“Washington and Paris: Proxy War Against al-Qa`ida in North Africa.”
 Ibid.; Andrew Lebovich, “What to Make of Foreign Fighters in Mali,” al-Wasat, October 30, 2012.
 “Washington and Paris: Proxy War Against al-Qa`ida in North Africa.”
 “Crise malienne: Mme Clinton partage la position algerienne,” El Watan, October 30, 2012.
 “La participation algerienne se precise,” El Watan, November 1, 2012.
 Chawki Amari, “Une blonde à Alger,” El Watan, October 30, 2012.
 Jean-Felix Paganon, the French special envoy for the Sahel, told Jeune Afrique in October: “The behavior of Ansar Eddine is that of a group totally linked to the terrorists of AQIM. They are in the same camp. But many countries in the region, such as Algeria, and many analysts believe that negotiations are possible with Ansar Eddine and that to understand the organization as supporting terrorism is a mistake. We shall see…” See “Jean-Félix Paganon: ‘Tout le monde est désormais engagé’ dans la reconquête du Nord-Mali,” Jeune Afrique, October 22, 2012.
 Rubrique Radar, “Hillary Clinton ne compte pas rempiler,” Liberte, October 28, 2012; Djilali Benyoub, “Hillary Clinton chez Bouteflika pour parler du Mali,” Liberte, October 28, 2012.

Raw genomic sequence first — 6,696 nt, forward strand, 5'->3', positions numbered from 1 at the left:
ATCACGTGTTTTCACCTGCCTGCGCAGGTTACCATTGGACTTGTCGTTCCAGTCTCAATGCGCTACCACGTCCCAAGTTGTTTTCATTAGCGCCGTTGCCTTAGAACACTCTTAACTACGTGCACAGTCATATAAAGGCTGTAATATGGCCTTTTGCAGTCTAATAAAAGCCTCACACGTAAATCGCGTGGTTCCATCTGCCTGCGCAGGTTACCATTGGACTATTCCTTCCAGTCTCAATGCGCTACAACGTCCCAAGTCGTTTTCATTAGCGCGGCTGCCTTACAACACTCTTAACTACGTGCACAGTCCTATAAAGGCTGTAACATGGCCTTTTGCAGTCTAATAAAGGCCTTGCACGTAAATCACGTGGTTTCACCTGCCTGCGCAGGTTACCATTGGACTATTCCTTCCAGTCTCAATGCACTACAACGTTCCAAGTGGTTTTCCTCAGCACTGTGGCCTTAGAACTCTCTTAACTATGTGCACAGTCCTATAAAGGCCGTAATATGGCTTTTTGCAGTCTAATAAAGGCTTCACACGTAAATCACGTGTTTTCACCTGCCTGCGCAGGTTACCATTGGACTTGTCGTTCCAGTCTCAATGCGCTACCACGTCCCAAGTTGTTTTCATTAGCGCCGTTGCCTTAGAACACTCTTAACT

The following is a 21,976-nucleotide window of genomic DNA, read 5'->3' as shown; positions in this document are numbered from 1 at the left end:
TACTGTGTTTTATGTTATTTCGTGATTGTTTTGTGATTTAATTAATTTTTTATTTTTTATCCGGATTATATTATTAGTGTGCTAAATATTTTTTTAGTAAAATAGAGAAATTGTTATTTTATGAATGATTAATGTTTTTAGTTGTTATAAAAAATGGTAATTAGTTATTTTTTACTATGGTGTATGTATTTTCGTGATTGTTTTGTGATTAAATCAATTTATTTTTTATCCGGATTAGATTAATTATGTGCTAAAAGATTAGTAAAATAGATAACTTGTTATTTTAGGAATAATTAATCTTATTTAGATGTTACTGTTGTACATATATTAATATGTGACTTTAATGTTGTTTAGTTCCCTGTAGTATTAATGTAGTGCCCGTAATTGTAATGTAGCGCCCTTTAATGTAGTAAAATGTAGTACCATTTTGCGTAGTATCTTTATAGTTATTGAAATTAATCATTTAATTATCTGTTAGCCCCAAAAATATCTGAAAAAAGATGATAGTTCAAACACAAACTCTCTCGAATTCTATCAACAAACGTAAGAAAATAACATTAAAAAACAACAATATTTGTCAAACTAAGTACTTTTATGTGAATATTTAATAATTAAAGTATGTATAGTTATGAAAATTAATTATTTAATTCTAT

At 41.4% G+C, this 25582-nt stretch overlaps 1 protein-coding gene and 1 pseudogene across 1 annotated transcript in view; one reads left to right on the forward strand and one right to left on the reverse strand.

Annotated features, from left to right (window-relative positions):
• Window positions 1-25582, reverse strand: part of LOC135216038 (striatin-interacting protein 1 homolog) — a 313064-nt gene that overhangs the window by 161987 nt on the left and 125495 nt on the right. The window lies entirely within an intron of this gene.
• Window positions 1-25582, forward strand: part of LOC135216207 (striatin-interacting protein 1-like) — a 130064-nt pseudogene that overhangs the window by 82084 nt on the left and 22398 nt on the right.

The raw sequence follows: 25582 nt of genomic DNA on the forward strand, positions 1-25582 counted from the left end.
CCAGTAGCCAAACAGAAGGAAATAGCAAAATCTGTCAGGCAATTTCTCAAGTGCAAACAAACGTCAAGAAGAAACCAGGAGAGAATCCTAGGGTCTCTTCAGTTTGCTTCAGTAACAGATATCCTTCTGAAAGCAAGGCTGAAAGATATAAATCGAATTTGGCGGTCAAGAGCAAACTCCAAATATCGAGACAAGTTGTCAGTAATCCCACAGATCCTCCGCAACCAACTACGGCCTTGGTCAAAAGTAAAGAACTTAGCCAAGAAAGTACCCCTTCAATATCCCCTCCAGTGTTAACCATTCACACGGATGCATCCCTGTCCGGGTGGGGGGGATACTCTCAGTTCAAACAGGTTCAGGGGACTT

Djamel Bouatta, “Hillary Clinton à Alger: Le point de vue américain sur le Mali,” Liberte, October 29, 2012.
 Samir Allam, “Alger accueille Hillary Clinton avec l’espoir de renforcer sa position face a Paris,” Tout Sur Algerie, October 28, 2012.
 This view is especially strong in articles like this from November 3 in which Algerian sources intimate to El Watan that Ansar Eddine’s leader, Iyad Ag Ghaly, would make an announcement splitting from AQIM in the coming days. The Algerians will likely hold any such announcement as validation of their policy over the last several months; it remains to be seen what process can be fashioned out of such a development, although it would give many actors greater freedom of movement and space for creativity. See “Clinton-Bouteflika: The Last Meeting Before Military Intervention in Mali,” Ech-Chorouk, October 29, 2012.
 Mustapha Hammouche, “Le syndrome malien,” Liberte, October 28, 2012.
 “Crise au Mali: Alger entre la diplomatie de Washington et les pressions de Paris,” Le Matin, October 29, 2012.
 “Intervention militaire dans l’Azawad: Alger veut sauver Ansar Dine,” Le Matin, October 30, 2012.
 “Bouteflika: un président à distance,” Le Matin, October 30, 2012.